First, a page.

Office Safety Starts With Good Housekeeping

When you think office housekeeping, you probably think of tasks like keeping things off the floor, hanging up coats in designated areas and not on the backs of chairs, leaving the conference room with a clean table and chairs pushed in, and picking up your trash after using the break or lunch room.

But what about those housekeeping items that, if ignored, could lead to safety issues?  Lighting, exits, floors, and stairs, if not properly maintained, could cause injuries in the workplace.  What kind of “housekeeping” is necessary to avoid this type of risk?

Lighting. When employees need to access the office after dark, is the entry well-lit?  Are there lights in the main office walkways that are motion activated or are on during evening hours?  Is there a preventative maintenance program established to assure burnt out bulbs are promptly attended to?

Exits. Are exits properly identified?  Is there a clear understanding of where employees should go during an evacuation?  During winter months, are those exits plowed for snow and treated like the main walkways?

Floors. Slip and falls can happen so easily on wet surfaces.  If rain or snow are falling when employees come into work or return from lunch are the proper measures being taken to assure the floors are kept dry?  For example, extra roll-out rugs can minimize moisture on non-carpeted surfaces.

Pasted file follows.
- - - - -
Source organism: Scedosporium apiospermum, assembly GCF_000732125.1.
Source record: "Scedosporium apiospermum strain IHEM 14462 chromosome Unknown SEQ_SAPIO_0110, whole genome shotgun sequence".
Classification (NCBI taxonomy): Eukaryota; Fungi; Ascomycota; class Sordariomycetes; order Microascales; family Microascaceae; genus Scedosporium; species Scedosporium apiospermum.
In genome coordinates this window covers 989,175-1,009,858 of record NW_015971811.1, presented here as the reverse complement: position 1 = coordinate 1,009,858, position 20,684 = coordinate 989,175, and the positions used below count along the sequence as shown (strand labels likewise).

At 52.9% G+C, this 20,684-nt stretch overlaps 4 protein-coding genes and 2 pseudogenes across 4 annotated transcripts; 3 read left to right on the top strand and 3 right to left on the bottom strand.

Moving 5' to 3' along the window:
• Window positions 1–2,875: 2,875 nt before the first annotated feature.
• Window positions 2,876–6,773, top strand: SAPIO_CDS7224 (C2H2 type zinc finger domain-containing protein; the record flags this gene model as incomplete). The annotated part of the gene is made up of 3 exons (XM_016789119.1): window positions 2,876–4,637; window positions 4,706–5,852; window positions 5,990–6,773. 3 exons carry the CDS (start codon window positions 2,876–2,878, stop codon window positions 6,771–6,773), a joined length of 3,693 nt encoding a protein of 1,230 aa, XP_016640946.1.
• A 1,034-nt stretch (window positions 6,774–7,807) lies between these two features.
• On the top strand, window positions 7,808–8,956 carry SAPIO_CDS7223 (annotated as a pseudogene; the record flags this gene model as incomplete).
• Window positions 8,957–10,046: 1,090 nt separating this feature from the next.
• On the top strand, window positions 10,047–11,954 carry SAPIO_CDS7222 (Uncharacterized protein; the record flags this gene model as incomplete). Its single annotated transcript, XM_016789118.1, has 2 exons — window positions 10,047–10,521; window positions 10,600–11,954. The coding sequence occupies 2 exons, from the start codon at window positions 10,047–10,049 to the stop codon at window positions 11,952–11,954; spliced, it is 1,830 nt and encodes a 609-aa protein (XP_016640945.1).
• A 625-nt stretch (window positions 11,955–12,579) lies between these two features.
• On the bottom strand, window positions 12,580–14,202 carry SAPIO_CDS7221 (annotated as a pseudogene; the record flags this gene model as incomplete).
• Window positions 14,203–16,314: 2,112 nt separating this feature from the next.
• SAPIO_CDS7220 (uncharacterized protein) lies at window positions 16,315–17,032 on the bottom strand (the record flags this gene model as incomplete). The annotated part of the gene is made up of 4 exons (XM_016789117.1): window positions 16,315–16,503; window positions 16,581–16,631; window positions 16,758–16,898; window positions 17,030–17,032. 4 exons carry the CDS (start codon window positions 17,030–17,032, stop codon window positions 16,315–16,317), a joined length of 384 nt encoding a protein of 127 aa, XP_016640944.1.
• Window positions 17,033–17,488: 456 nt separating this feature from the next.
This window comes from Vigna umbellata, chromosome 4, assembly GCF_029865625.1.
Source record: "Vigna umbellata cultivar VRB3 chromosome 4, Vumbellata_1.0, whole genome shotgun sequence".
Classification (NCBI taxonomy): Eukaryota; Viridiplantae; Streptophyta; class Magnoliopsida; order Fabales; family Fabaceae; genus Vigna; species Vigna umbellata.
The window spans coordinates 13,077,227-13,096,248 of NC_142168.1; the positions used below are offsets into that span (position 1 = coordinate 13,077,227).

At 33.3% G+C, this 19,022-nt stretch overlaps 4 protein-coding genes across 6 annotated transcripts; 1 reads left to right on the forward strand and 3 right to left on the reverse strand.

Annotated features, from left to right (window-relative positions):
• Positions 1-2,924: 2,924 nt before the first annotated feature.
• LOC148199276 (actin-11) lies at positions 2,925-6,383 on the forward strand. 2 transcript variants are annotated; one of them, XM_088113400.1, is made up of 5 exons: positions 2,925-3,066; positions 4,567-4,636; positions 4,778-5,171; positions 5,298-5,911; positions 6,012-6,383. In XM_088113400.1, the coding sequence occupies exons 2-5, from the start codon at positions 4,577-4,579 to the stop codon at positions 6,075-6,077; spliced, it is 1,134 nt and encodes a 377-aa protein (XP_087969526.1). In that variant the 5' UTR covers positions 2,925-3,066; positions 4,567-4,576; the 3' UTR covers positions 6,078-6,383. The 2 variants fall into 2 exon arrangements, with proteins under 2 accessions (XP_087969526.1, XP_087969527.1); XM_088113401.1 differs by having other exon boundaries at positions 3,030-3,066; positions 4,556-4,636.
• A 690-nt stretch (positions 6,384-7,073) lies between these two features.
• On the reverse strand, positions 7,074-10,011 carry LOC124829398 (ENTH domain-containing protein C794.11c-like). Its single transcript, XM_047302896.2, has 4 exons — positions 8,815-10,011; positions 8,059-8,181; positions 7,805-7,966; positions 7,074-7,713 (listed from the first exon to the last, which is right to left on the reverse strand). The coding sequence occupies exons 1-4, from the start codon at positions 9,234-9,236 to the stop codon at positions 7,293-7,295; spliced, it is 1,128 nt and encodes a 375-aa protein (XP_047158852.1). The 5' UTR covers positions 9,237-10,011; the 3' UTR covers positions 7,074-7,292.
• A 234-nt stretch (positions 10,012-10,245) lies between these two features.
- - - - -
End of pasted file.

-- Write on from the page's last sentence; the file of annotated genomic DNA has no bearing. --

Stairs. Are they properly maintained and well-lit?  How effective is the tread system?  Are stair rails secure and at a level to assist someone?  Is there any type of debris that could cause someone to slip?

The bottom line is that office safety starts with standard housekeeping procedures that all employees should follow.  How organized is your office?  I’d like to hear your tips for keeping it safe.

One Comment on “Office Safety Starts With Good Housekeeping

  1. I was reading through some of your content on this internet site and I conceive this site is very informative! Keep posting.

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